The federal Social Security Administration (SSA) manages two programs that provide support for people with disabilities. Social Security Disability Insurance (SSDI) payments are available to people with disabilities that prevent them from working for at least 12 months and who worked for employers that paid into the program. Supplemental Security Income (SSI) provides monthly payments to people of reduced means who are unable to work due to a disability. SSI is for individuals who meet the following qualifications:
- Limited or no income; resources may not exceed:
- $2,000 for individuals
- $3,000 for couples
- For parents applying on behalf of a child, the numbers above increase by $2,000
- Disabled or blind
- Blind or disabled children
On the other hand, Social Security Disability (SSDI) benefits are designed for individuals who meet strict criteria for disability and cannot work. You can visit our qualifying for SSDI page to learn more about the criteria you will need to meet. Some SSDI recipients are also eligible to receive monthly SSI benefits.
SSI does not require any previous hours spent working for an employer covered by Social Security Disability Insurance but limits benefits to those demonstrating financial need. An SSI recipient must prove their income is under the limit. In addition to the income restrictions, an SSI recipient may own only one car and one home, which must be their primary residence. Contact a Las Vegas Supplemental Security Income (SSI) lawyer at Shook & Stone to learn if you qualify for these payments.
SSI Benefits for Children
Children with disabilities or blindness are eligible to receive SSI payments until they are 18 or until age 22 if they are full-time students. The SSA considers a child disabled if they have a physical or mental impairment that significantly impairs functioning. The impairment must last for at least twelve months. Fatal conditions count as disabilities under SSI.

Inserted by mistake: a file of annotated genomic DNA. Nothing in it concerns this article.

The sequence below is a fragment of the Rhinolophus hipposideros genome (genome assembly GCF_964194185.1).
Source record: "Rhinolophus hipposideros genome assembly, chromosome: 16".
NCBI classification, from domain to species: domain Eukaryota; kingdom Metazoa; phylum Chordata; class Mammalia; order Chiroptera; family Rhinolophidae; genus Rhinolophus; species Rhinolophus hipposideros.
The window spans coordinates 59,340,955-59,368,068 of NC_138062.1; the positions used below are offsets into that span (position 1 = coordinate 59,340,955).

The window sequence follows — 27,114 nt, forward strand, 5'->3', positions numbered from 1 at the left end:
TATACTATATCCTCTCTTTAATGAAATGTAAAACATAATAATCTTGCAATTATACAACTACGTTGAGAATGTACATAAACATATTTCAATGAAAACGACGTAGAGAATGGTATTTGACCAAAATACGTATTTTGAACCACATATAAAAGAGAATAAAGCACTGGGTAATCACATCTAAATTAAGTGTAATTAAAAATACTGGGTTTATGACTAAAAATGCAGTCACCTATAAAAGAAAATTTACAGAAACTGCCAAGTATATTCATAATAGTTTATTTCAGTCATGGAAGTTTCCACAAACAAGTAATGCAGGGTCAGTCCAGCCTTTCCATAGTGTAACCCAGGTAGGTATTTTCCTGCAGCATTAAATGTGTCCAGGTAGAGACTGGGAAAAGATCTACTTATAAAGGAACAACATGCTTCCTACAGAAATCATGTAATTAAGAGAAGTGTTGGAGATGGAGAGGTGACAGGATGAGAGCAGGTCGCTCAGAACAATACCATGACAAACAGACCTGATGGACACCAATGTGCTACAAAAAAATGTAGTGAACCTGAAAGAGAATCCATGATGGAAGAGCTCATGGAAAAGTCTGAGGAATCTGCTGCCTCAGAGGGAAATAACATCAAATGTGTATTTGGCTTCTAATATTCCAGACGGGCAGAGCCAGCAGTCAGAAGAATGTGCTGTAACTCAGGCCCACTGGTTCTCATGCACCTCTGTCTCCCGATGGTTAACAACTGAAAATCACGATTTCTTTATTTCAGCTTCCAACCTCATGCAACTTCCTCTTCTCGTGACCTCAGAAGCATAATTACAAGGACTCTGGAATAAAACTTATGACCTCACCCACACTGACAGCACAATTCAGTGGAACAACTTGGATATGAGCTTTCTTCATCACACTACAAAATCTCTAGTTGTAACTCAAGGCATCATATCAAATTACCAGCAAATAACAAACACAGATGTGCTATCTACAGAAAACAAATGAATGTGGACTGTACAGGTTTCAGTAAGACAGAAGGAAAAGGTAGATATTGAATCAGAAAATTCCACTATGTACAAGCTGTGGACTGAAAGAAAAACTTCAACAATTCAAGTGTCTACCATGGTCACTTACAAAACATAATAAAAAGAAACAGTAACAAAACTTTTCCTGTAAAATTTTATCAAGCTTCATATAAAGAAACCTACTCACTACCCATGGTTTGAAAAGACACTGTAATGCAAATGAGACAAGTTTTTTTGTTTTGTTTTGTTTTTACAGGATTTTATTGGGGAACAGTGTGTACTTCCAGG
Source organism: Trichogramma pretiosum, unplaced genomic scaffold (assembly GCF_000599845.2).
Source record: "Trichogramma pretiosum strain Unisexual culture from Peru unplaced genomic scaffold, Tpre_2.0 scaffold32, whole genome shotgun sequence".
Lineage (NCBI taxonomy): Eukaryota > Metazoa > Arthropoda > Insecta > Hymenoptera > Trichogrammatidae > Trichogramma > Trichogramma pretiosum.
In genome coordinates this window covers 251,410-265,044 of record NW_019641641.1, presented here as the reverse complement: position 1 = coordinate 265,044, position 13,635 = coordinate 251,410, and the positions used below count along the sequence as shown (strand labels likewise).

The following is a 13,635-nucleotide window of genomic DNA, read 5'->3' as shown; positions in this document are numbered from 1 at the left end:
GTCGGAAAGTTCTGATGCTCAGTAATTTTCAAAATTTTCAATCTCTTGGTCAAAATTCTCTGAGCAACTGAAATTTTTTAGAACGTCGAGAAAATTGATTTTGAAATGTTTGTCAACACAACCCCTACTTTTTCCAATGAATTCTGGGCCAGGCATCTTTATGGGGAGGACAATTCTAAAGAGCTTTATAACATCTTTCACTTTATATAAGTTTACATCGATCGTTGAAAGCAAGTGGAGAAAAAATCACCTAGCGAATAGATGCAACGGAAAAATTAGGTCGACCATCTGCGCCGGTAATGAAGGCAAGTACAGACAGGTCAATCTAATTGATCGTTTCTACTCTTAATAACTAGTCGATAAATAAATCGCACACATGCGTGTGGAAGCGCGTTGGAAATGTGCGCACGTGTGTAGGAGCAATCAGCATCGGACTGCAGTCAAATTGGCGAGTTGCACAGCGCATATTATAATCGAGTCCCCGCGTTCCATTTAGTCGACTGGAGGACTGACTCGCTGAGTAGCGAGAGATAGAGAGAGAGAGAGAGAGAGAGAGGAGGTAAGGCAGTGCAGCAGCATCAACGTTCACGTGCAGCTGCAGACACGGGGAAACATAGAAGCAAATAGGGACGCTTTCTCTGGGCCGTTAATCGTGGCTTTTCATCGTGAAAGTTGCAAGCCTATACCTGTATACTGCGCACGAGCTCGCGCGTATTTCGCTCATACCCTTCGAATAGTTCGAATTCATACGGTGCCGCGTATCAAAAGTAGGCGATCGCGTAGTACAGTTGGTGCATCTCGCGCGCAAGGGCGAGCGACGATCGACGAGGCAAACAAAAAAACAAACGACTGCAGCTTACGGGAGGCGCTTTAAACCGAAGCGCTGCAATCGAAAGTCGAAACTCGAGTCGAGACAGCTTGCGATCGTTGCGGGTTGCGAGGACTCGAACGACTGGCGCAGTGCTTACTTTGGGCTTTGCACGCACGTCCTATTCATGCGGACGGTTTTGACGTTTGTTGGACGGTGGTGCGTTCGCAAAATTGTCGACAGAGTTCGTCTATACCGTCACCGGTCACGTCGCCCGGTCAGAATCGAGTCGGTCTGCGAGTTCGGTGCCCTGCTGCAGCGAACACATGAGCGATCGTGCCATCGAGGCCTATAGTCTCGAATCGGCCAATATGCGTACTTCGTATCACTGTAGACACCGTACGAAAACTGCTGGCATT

A child is ineligible for SSI if they live at home and their parents’ gross monthly income exceeds specified limits. The SSA does not consider all the parents’ income when determining whether a child might qualify for SSI, and it deducts income from the calculation when other children are in the home.
If you believe your child’s disability qualifies them for SSI but are concerned your income might be disqualifying, consult one of our experienced Las Vegas attorneys. They could review your situation and provide advice about obtaining SSI.
How to Apply for SSI
For the state of Nevada, the Social Security Administration (SSA) administers Supplemental Security Income. You must make an appointment with your local Social Security office in order to have a representative assist you in your application. You will need to complete and submit certain documentation and speak with a Social Security claims representative in person or over the phone in order for your application to be processed and your claim accepted.
You are also allowed to have someone help you with your SSI application, which is why it is extremely beneficial to hire a seasoned Las Vegas Supplemental Security Income attorney at Shook & Stone for counsel and assistance. Our legal team understands the importance of providing sufficient evidence when applying for benefits and can assist you in compiling and obtaining the necessary information you will need to provide.
If Your Initial SSI Claim Is Denied
When an applicant files their request for SSI without help, the SSA often denies an initial claim for benefits. It might find you do not meet the income and resources threshold or your medical records documenting your disability are inadequate. You can ask the SSA to reconsider, but it often denies the claim again after reconsideration. However, you should not let this stop you from pursuing the benefits you need and deserve.
After a request for reconsideration is denied, you have 60 days to request a hearing before an Administrative Law Judge. The hearing can be in-person, over the phone, or via video call. A hearing allows the judge to consider your evidence and arguments and ask questions about your situation instead of deciding based on paperwork alone.
If you do not agree with the judge’s decision, you can request the Appeals Council to review the evidence and decision. The Appeals Council will review the record of your case and may consider new evidence you present that could be pertinent to the decision.
Our Attorneys Can Help You Apply for Supplemental Security Income (SSI) in Las Vegas
Shook & Stone has decades of experience handling all kinds of Social Security disability matters, including SSI applications. With our guidance, you can have the highest possible chance of a successful application.
Contact a Las Vegas Supplemental Security Income (SSI) lawyer from our firm today whether you need SSI in addition to SSD benefits or if you are simply in need of SSI. Our dedicated attorneys will work with you directly and will work tirelessly to preserve evidence and assist you in proving your eligibility. You deserve coverage, so call today for a free case review!